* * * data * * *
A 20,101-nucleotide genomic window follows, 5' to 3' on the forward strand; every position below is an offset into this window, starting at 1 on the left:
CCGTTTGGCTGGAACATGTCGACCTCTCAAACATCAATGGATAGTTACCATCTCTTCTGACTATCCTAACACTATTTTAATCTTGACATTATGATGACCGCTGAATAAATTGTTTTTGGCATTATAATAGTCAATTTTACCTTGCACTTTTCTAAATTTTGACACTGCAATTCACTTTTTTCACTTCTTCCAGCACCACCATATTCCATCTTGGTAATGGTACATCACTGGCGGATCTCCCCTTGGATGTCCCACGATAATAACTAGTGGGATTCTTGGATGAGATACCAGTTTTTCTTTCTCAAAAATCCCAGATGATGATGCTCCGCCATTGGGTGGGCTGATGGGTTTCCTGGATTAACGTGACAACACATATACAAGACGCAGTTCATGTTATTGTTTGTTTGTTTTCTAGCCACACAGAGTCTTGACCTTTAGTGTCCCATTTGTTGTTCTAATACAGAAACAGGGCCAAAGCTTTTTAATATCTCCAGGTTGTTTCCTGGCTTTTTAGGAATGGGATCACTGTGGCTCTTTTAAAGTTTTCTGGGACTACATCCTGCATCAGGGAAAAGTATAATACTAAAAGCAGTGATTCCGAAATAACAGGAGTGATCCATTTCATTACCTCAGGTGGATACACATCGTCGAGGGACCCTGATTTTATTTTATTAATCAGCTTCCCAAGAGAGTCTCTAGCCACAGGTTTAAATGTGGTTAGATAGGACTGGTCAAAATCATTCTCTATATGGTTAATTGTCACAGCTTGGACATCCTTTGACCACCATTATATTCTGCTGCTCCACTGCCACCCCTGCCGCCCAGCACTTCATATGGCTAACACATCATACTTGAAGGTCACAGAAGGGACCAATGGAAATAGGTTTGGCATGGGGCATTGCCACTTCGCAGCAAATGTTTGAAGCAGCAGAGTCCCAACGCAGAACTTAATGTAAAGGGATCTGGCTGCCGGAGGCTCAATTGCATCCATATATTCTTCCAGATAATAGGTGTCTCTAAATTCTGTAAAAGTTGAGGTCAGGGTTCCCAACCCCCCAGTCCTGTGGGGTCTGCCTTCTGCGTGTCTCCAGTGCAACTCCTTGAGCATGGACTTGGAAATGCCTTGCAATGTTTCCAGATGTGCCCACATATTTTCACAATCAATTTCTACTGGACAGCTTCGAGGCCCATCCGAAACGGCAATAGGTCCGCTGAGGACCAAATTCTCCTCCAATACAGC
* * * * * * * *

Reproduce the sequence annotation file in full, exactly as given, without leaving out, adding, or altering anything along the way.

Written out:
A 20,101-nucleotide genomic window follows, 5' to 3' on the forward strand; every position below is an offset into this window, starting at 1 on the left:
CCGTTTGGCTGGAACATGTCGACCTCTCAAACATCAATGGATAGTTACCATCTCTTCTGACTATCCTAACACTATTTTAATCTTGACATTATGATGACCGCTGAATAAATTGTTTTTGGCATTATAATAGTCAATTTTACCTTGCACTTTTCTAAATTTTGACACTGCAATTCACTTTTTTCACTTCTTCCAGCACCACCATATTCCATCTTGGTAATGGTACATCACTGGCGGATCTCCCCTTGGATGTCCCACGATAATAACTAGTGGGATTCTTGGATGAGATACCAGTTTTTCTTTCTCAAAAATCCCAGATGATGATGCTCCGCCATTGGGTGGGCTGATGGGTTTCCTGGATTAACGTGACAACACATATACAAGACGCAGTTCATGTTATTGTTTGTTTGTTTTCTAGCCACACAGAGTCTTGACCTTTAGTGTCCCATTTGTTGTTCTAATACAGAAACAGGGCCAAAGCTTTTTAATATCTCCAGGTTGTTTCCTGGCTTTTTAGGAATGGGATCACTGTGGCTCTTTTAAAGTTTTCTGGGACTACATCCTGCATCAGGGAAAAGTATAATACTAAAAGCAGTGATTCCGAAATAACAGGAGTGATCCATTTCATTACCTCAGGTGGATACACATCGTCGAGGGACCCTGATTTTATTTTATTAATCAGCTTCCCAAGAGAGTCTCTAGCCACAGGTTTAAATGTGGTTAGATAGGACTGGTCAAAATCATTCTCTATATGGTTAATTGTCACAGCTTGGACATCCTTTGACCACCATTATATTCTGCTGCTCCACTGCCACCCCTGCCGCCCAGCACTTCATATGGCTAACACATCATACTTGAAGGTCACAGAAGGGACCAATGGAAATAGGTTTGGCATGGGGCATTGCCACTTCGCAGCAAATGTTTGAAGCAGCAGAGTCCCAACGCAGAACTTAATGTAAAGGGATCTGGCTGCCGGAGGCTCAATTGCATCCATATATTCTTCCAGATAATAGGTGTCTCTAAATTCTGTAAAAGTTGAGGTCAGGGTTCCCAACCCCCCAGTCCTGTGGGGTCTGCCTTCTGCGTGTCTCCAGTGCAACTCCTTGAGCATGGACTTGGAAATGCCTTGCAATGTTTCCAGATGTGCCCACATATTTTCACAATCAATTTCTACTGGACAGCTTCGAGGCCCATCCGAAACGGCAATAGGTCCGCTGAGGACCAAATTCTCCTCCAATACAGC